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Munitions Ministry created

 Illustrated London News, 1915, cover page by S. Begg

David Lloyd George, as Minister of Munitions, shows an explosive fuse to the House of Commons.

Making sure Britain had enough ammunition was a major logistical and political challenge of war. The Ministry of Munitions was created to solve this.
By early 1915, the demands of long-term warfare had created a shortage in the supply of explosive shells and other essential ammunition. Military failures such as the Battle of Aubers Ridge were blamed on this. Known as the “Shell Crisis of 1915”, the issue was widely reported in the press, and brought huge criticism on Herbert Asquith’s Liberal Government. Among other political upheaval (including the formation of a new coalition government), David Lloyd George was put in charge of a new Ministry of Munitions, to solve the supply problem.

Lloyd George had previously been Chancellor of the Exchequer, and was already regarded as a competent, powerful politician. In his new ministry he demonstrated his abilities, re-organising and co-ordinating the production of munitions on the home front. The problem was political as much as logistical. With workers fighting at the front, shell production was hampered by a labour shortage and wage inflation. Production lay mainly in private hands, and the army struggled to find regular and reliable suppliers.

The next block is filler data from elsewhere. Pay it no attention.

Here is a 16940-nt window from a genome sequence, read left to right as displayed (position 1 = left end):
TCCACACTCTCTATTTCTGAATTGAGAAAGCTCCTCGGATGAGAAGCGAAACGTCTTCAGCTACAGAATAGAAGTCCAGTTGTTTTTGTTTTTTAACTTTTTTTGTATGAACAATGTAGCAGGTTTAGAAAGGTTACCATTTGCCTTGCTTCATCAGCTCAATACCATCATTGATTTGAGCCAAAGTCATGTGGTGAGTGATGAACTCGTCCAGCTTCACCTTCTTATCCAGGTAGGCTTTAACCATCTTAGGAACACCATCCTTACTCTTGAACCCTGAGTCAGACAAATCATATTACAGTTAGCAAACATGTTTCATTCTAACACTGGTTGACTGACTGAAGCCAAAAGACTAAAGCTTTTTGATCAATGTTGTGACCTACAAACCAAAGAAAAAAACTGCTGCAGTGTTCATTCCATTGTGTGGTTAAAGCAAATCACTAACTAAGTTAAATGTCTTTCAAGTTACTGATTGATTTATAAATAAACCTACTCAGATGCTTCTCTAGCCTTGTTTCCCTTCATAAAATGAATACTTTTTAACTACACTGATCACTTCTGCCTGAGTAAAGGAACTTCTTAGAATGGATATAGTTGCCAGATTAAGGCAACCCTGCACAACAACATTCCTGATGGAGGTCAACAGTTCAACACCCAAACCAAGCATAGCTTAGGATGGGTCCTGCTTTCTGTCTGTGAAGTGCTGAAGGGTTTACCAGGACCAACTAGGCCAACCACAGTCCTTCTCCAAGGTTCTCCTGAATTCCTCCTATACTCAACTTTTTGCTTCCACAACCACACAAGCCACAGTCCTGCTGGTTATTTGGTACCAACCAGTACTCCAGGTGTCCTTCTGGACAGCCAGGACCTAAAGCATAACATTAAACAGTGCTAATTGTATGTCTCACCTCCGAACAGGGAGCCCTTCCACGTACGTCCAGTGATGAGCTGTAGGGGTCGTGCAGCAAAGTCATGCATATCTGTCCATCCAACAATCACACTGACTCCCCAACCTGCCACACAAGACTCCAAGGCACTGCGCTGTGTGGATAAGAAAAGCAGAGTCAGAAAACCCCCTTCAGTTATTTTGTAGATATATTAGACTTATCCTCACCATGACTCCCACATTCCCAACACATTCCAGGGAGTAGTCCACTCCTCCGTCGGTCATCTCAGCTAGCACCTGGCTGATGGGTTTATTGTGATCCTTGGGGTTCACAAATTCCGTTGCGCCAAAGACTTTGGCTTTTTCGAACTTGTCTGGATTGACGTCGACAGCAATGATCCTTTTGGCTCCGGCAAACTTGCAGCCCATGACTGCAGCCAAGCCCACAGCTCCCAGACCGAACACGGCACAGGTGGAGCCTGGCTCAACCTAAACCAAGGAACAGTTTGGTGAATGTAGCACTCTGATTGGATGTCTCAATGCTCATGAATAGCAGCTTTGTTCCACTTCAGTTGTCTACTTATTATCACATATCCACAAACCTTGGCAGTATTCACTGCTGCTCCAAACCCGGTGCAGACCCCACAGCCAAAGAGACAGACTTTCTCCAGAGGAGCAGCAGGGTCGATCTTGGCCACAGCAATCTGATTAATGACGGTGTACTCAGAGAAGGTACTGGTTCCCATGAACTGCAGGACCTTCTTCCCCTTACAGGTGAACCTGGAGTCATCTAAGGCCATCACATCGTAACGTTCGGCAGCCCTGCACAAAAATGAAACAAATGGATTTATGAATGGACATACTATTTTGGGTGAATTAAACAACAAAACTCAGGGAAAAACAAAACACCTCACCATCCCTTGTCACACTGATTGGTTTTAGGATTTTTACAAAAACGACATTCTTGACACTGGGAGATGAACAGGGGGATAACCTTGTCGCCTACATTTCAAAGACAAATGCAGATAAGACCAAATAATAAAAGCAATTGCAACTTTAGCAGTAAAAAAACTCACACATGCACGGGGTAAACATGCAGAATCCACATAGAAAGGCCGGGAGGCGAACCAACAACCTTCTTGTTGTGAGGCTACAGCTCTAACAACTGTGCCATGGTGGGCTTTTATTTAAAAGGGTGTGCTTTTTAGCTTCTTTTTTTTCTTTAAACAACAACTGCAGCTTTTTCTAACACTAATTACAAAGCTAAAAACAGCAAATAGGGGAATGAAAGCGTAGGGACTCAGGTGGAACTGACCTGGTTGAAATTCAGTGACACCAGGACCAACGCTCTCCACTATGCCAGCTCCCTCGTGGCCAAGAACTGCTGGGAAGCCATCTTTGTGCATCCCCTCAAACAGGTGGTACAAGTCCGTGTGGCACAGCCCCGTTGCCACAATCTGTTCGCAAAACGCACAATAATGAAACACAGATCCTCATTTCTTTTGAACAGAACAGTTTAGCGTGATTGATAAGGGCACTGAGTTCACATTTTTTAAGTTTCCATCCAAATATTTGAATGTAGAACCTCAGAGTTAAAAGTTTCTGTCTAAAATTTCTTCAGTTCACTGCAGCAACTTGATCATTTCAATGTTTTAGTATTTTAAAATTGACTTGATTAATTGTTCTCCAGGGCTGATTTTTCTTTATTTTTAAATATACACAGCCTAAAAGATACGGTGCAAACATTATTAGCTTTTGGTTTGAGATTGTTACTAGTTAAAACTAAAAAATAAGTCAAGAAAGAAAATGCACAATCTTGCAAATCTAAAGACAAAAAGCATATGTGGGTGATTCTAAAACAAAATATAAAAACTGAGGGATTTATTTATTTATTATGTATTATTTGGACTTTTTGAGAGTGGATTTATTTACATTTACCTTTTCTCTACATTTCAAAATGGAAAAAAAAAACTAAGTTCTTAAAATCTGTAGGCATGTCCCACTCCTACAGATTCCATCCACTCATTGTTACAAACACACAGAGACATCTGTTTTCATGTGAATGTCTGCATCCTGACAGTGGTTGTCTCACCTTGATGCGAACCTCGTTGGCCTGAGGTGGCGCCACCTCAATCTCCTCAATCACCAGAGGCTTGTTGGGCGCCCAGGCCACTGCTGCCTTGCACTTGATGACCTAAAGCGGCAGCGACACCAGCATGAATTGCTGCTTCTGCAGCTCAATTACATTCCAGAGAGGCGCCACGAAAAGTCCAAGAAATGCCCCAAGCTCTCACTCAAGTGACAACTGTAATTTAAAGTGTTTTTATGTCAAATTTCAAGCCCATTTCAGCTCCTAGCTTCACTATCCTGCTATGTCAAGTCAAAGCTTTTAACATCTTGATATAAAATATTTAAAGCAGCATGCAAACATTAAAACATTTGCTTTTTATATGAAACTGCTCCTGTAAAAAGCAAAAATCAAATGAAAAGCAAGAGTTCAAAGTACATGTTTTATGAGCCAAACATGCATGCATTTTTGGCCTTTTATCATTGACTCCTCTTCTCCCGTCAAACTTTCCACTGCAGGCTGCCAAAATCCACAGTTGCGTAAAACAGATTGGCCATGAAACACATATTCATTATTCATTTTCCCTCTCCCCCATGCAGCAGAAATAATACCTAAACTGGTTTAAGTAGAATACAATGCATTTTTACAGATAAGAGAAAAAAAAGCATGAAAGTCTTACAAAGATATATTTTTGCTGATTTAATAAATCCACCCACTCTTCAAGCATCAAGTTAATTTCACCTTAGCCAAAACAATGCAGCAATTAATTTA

By increasing state control over production, negotiating with trade unions and facilitating the employment of women in munitions factories, Lloyd George was able to resolve some of these problems. It was remarkably successful and by the time he moved on, the production time of some items was down from one year to three weeks. His success in this greatly enhanced his reputation as a capable wartime leader.

The Shell Crisis was one of several tumultuous episodes for the Liberal Government during the war. The following year, Prime Minister Asquith was again under criticism for his ideological reluctance to bring in conscription (which was eventually introduced). A final crisis occurred in 1917, when Conservative coalition partners and backbencher Liberals rebelled over Asquith’s leadership. With Asquith’s resignation, Lloyd George became Prime Minister in December 1917. Though he enjoyed significant public popularity, this event caused a deep rift in the Liberal Party, from which it never recovered.

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